“All politics is local.” Tip O’Neill
“You don’t sh** where you eat, and you definitely don’t sh** where I eat.” Tony Soprano
Welcome to the relaunch issue of the Florida Agenda. We hope you like and find value in the improvements we have made to both this journal and its sister publication, Guy Magazine. Thank you for your past and ongoing support, patronage, and honest criticisms, all of which have helped make this publication a community newspaper through and through.
Walking through the Gayborhood, you will notice the presence of small signs (perhaps too small) posted in retail and other windows enjoining you to spend your money locally this holiday season. It’s a worthy message, and one that Multimedia Platforms (the publisher of the Agenda and Guy) encourages you to put into practice as we close the remaining days of 2012—Mayan apocalypse predictions notwithstanding—prior to the end of Hanukkah (which runs through December 16), Kwanzaa (December 26 to January 1), and Christmas (you know this one).
In this modern age of convenience, there are plenty of options available to a savvy shopper, and as the economy remains tepid, it is natural and smart to be discriminating with your hard-earned dollars.
Last week, my partner and I attended the Wilton Manors Holiday Tree Lighting Ceremony. As the musical ensemble on stage played their hearts out, our friend, Krishan Manners came up to us and said—perennially-impish grin in place, and without a hint of irony, “Welcome to small-town living.” And wouldn’t you know we were standing on the city’s main street, Wilton Drive.
That ideal—and idyll—of a community built upon a foundation that includes gay gentrification is precisely the “promise” of Greater Fort Lauderdale’s gay ghetto (or ‘village,’ if your sensibilities prefer) to so many people around the country and the world who dream of living, working, and playing in a spot just like this.
We do our parts by ensuring that this Gayborhood—a goose responsible for laying so many golden eggs—is properly nourished, fed, watered and cared for; in short, sustained through the economic power that makes LGBT consumers the envy of every demographic and the target of every brand and commodity.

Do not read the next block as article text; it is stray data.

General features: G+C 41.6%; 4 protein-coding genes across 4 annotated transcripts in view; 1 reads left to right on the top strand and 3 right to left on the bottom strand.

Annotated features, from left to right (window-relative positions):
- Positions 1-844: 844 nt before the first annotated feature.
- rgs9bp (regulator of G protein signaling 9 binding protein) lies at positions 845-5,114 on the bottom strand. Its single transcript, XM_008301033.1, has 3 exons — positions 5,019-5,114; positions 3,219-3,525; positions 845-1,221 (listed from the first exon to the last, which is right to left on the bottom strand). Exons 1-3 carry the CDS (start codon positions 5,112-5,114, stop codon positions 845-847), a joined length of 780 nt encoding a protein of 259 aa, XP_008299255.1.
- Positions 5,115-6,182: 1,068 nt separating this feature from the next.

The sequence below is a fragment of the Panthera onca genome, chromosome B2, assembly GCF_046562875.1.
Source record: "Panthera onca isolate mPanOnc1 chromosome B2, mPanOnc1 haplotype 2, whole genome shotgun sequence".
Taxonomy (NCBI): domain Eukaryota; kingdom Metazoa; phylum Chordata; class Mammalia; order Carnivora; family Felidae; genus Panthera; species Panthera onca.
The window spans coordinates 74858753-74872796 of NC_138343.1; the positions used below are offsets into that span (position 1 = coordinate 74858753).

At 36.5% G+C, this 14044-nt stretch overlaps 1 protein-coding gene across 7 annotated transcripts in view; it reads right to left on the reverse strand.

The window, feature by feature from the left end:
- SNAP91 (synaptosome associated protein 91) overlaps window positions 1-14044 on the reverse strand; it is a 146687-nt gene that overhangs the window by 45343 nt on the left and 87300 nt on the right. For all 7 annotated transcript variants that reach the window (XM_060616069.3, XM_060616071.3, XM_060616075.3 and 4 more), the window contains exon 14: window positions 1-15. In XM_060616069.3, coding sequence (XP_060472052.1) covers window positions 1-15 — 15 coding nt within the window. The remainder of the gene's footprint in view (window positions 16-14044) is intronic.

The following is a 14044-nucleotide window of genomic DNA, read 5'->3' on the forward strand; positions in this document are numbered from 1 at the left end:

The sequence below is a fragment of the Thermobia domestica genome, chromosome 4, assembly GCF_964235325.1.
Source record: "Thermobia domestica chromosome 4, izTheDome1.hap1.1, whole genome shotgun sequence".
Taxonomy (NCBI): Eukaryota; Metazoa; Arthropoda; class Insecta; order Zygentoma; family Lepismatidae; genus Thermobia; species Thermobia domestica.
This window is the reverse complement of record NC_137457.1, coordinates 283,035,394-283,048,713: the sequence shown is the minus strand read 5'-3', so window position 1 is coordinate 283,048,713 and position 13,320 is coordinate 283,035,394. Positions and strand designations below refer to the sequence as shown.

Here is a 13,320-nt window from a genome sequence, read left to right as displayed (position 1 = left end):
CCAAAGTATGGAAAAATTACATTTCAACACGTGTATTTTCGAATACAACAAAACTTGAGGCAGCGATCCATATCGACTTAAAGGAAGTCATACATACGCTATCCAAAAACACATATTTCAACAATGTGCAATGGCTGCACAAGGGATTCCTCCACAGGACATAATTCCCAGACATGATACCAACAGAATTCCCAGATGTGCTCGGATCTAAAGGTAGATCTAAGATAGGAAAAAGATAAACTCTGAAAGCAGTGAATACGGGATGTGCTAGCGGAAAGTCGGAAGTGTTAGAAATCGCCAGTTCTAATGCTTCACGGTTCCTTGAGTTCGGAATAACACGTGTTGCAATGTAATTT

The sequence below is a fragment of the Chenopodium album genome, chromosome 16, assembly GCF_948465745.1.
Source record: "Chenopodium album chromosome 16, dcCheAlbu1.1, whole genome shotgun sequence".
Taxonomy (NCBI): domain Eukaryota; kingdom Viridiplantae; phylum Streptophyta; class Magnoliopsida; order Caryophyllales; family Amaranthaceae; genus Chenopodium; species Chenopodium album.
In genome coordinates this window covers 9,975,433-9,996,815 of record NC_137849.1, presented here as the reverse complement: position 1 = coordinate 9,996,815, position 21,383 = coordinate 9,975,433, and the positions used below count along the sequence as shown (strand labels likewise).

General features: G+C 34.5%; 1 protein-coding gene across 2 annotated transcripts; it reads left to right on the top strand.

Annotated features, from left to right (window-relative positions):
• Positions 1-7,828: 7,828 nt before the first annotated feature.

A recent survey for Shop.org found that shoppers on Cyber Monday spent an average $194.46 online, which was more than the average person spent online over the (Thanksgiving) weekend just preceding it ($172.42).
Don’t misunderstand me: in my house, we love us some eBay (and Amazon), but imagine the economic—and quality of life—impact to our community if that $366.88 four-day spending average had been spent in the Shoppes of Wilton Manors, or at Strawberry Plaza (home of Matty’s on the Drive and other establishments), or in To The Moon Marketplace, Out of the Closet, The Outlet, Island City Eyecare, LeatherWerks, 4 Men Clothing, Tropics, Tropixxx, or any of dozens of other local merchants who create jobs and a tax base for our community, our city, and our county. It builds the foundation for more gay—and yes, even some not-so-gay—men and women to build their lives here in this place we call paradise and home.
In the 13 shopping days remaining until Christmas (and the eight left until my birthday), take a moment and consider how much of your remaining shopping—and spending—can be done with merchants and venues where that money is best likely to make a positive impact in your own back yard (and preferably those where, even if the owners or management aren’t precisely a “mom” or a “pop,” you can be pretty sure that they at least have one).
Taking your money out of the local economy sends a message that you don’t support local businesses and local jobs.
By spending here, with the people in your Gayborhood, you likewise display front and center your willingness to serve as a steward for the greater community, since shopping local means saving gas and wear and tear to your car—and the environment (putting the “green” back into the season, in a meaningful way).
In this case, size doesn’t matter: large purchases, small purchases, gift cards—the world’s best shopping district outside of Naples, Italy is to be found right here on our doorsteps.
During the holidays and at every time of the year, home is what we make of it.